Business Loans

Best Business Loan Options For Bad Credit

Jan 23, 2023 • 10 min read
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      Have you ever wondered why lenders pay such close attention to your credit score? It’s because they’re protecting their assets and want to determine whether they can trust you to consistently repay the money. If your credit score reflects a solid track record, you’ll get serious consideration. If you have major blemishes in your past, many lenders take defensive action.

      Look, we realize the life of an entrepreneur is full of risk. We’ve all collected our share of bumps and bruises along the way. So there’s no shame in a less-than-stellar credit score. And if you feel like your bad credit is keeping your business from achieving its potential, you’re not alone. However, don’t let one or two rejected loan applications keep you down. It is possible to get business loans for bad credit.

      Best Business Loans For Bad Credit

      The following list highlights lenders from our selection of best business loans that offer minimum credit requirements below 650 and have a lower minimum credit score requirement than their counterparts.

      Lender/Funder*Best ForLoan/FInancing AmountMin. Time in BusinessLoan/Financing TermMin. Credit ScoreTime to Funds(After Approval)
      BlueVineLine of Credit$250K6 months6-12 months600Same day
      Ready CapitalSBA 7(a)$10k-$5 million2 years7-25 years64030-60 days SBA turnaround
      ClickLeaseEquipment FinancingUp to $20,000Any2-5 years520As soon as same day
      KapitusBusiness Cash Advance$10k-$750k1 year6-36 months5751 business day
      Raistone CapitalLarge Facility Invoice Factoring$40k-$500 million1 year30-180 daysN/AAs soon as next day
      Gillman-BagleyInvoice Factoring$50K-$10 million3 months30 daysN/AAs soon as next day
      Eagle Business FundingTransportation & Trucking Invoice FactoringUp to $5 millionNoneNone, they take on the invoice repaymentN/AAs little as 48 hours

      How a Bad Credit Score Impacts Your Business Loan Options

      Credit score requirements for business loans vary by lender and the type of loan. No credit requirements are the same, so you’ll always need to do your due diligence to find your best opportunities. This is especially true for bad credit loans online.

      Traditional banks will typically require good or excellent credit to qualify for a business loan. This means you should have a personal credit score of at least 670, although some banks will consider applicants with credit scores in the low 600s.

      If you’re applying for a long-term or SBA loan, banks may want to check your business credit score in addition to your personal credit score. In this case, you’ll want to have excellent business credit, as well—a Dun & Bradstreet score of 80 or above should suffice.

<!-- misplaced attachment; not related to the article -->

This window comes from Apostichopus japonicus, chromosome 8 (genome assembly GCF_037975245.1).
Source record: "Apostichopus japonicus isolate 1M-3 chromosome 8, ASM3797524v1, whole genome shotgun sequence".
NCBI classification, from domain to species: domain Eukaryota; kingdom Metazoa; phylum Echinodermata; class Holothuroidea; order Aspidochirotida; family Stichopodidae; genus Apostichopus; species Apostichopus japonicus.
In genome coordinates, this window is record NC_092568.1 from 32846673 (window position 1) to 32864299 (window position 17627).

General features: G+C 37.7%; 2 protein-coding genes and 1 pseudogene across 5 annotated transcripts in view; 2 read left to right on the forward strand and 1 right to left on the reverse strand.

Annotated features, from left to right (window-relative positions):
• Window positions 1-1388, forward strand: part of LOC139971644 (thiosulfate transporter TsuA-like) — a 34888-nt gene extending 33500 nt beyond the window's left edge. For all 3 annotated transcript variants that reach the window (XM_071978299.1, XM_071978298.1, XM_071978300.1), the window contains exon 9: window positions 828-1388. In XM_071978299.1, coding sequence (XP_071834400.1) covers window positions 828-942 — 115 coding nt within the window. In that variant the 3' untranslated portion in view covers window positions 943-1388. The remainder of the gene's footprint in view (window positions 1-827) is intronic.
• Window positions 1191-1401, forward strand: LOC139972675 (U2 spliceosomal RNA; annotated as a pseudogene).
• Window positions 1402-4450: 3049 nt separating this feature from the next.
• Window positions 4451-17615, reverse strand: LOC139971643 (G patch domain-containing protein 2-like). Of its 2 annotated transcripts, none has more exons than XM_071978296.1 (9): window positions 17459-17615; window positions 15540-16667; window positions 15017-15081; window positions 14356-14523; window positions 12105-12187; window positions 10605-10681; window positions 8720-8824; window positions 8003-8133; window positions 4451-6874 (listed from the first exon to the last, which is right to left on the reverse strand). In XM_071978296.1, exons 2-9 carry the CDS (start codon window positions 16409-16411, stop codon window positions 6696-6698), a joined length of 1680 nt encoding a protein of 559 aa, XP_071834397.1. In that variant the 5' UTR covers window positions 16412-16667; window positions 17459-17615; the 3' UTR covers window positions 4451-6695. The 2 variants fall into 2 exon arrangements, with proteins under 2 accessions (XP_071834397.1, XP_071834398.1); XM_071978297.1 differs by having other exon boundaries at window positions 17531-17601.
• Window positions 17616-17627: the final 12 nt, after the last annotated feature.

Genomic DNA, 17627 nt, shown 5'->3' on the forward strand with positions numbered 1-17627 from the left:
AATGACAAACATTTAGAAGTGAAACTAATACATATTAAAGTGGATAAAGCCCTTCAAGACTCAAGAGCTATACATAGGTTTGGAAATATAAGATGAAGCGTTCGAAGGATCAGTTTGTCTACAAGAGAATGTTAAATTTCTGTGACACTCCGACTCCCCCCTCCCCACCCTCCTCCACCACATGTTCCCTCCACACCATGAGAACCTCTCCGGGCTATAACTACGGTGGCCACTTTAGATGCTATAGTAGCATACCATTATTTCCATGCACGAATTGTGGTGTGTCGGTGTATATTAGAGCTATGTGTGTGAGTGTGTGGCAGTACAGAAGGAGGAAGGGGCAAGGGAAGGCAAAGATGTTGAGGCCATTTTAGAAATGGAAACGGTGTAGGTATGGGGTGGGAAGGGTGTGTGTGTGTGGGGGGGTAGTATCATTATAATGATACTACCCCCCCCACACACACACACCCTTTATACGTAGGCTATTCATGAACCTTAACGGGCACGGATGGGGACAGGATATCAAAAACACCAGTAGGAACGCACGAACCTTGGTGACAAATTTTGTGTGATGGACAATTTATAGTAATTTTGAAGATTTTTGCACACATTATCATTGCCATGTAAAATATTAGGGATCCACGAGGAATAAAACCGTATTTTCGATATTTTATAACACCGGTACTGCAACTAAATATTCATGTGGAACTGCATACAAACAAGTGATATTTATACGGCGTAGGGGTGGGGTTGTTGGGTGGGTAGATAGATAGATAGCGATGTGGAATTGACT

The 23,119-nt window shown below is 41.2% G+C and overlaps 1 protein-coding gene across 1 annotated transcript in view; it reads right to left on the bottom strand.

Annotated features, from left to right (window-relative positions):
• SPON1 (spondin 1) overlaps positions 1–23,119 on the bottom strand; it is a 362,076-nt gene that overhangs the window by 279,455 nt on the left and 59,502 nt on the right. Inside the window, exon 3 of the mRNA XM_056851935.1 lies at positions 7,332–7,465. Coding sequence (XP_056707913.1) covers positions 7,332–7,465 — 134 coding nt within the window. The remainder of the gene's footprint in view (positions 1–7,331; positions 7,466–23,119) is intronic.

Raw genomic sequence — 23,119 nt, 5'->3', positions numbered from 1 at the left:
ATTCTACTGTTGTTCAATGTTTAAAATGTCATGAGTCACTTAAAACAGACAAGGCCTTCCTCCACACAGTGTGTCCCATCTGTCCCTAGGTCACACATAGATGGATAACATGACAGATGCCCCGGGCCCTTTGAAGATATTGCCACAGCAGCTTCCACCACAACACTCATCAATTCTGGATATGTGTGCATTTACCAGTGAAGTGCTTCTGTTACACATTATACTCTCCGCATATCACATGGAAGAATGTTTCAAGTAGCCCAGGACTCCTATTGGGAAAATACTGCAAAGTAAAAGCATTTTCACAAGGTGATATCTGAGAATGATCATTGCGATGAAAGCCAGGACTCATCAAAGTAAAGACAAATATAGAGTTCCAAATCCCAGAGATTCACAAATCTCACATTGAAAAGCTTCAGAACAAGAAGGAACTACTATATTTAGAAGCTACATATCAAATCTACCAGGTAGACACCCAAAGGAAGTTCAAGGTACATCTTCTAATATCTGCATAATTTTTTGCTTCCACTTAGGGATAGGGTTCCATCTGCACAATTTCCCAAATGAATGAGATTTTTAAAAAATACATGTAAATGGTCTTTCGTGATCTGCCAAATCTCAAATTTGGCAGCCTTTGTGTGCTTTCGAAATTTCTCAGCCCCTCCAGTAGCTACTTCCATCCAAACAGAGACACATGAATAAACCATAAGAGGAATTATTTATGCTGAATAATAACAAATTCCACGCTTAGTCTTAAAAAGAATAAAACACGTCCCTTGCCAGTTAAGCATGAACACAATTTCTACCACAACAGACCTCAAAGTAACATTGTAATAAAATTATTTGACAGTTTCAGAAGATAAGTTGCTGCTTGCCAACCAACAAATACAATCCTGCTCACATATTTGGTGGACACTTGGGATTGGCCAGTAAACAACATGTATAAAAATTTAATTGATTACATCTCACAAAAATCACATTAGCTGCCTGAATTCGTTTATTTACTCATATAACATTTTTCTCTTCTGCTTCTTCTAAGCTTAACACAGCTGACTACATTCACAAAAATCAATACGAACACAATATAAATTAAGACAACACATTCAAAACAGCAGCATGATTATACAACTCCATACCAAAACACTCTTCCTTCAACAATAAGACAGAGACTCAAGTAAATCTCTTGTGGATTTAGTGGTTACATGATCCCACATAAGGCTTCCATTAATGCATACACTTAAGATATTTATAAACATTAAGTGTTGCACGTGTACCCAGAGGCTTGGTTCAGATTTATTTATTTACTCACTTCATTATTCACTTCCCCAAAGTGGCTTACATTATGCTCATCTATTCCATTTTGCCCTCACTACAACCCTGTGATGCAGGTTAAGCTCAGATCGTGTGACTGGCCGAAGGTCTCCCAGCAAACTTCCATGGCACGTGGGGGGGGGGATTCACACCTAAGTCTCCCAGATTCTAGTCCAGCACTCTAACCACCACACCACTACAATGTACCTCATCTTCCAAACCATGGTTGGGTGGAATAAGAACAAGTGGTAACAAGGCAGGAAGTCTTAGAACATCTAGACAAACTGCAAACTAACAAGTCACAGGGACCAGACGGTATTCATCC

Finding Good Loans For Bad Credit

      There’s still hope for business owners with bad credit. While big banks tend to offer the lowest interest rates, plenty of other affordable lenders out there offer bad credit loans online.

      Lending Marketplaces

      Lending marketplaces have opened the door for a new range of business owners to access business loans. These marketplaces are home to a wide range of lenders and leverage technology to connect borrowers with a loan that suits their needs and credit profile.

      Loans from these lending marketplaces have a much higher approval rate than those from traditional banks. They also tend to be much easier to apply for, and you’ll often receive funding very quickly. This makes them an ideal source of loans for people with bad credit.


      Microloans are exactly what they sound like⁠—small loans. These loans are geared toward entrepreneurs and therefore easier to qualify for than traditional loans. No credit? That’s not necessarily going to be a roadblock.

      Your microloan will typically be fulfilled by several lenders pooling their money together, so each lender can spread their risk among many different small loans. This feature makes peer-to-peer lenders more willing to lend to people with bad credit. However, if you don’t have good credit, you will end up paying higher interest rates.

      Secured Loans

      Secured business loans are loans you guarantee by offering an asset as collateral. If you fail to repay your loan, the lender can seize your asset, which could be your home, place of business, equipment, or other capital. This small business loan is riskier for you because you could end up losing your property. However, it minimizes risk for the lender, meaning they’re more willing to lend you money despite a bad credit score—and might even offer better rates than you’d get on an unsecured loan.

      Four Of The Most Popular Loans For People With Bad Credit

      It’s important to know how to get a business loan if your credit isn’t in a great place. And there is a trio of financing products that often fit the bill perfectly. These loans for bad credit options are different from typical loans both in their structure and their low barrier to entry.

      Let’s review each of the loans for bad credit and some of their unique attributes:

      1. Business Lines of Credit 

      A business line of credit is a financing option that functions a lot like a credit card. In order to qualify, you’ll need to have a credit score of 600 or higher, have a business that’s been operating for at least six months, and make $50,000 or more a year.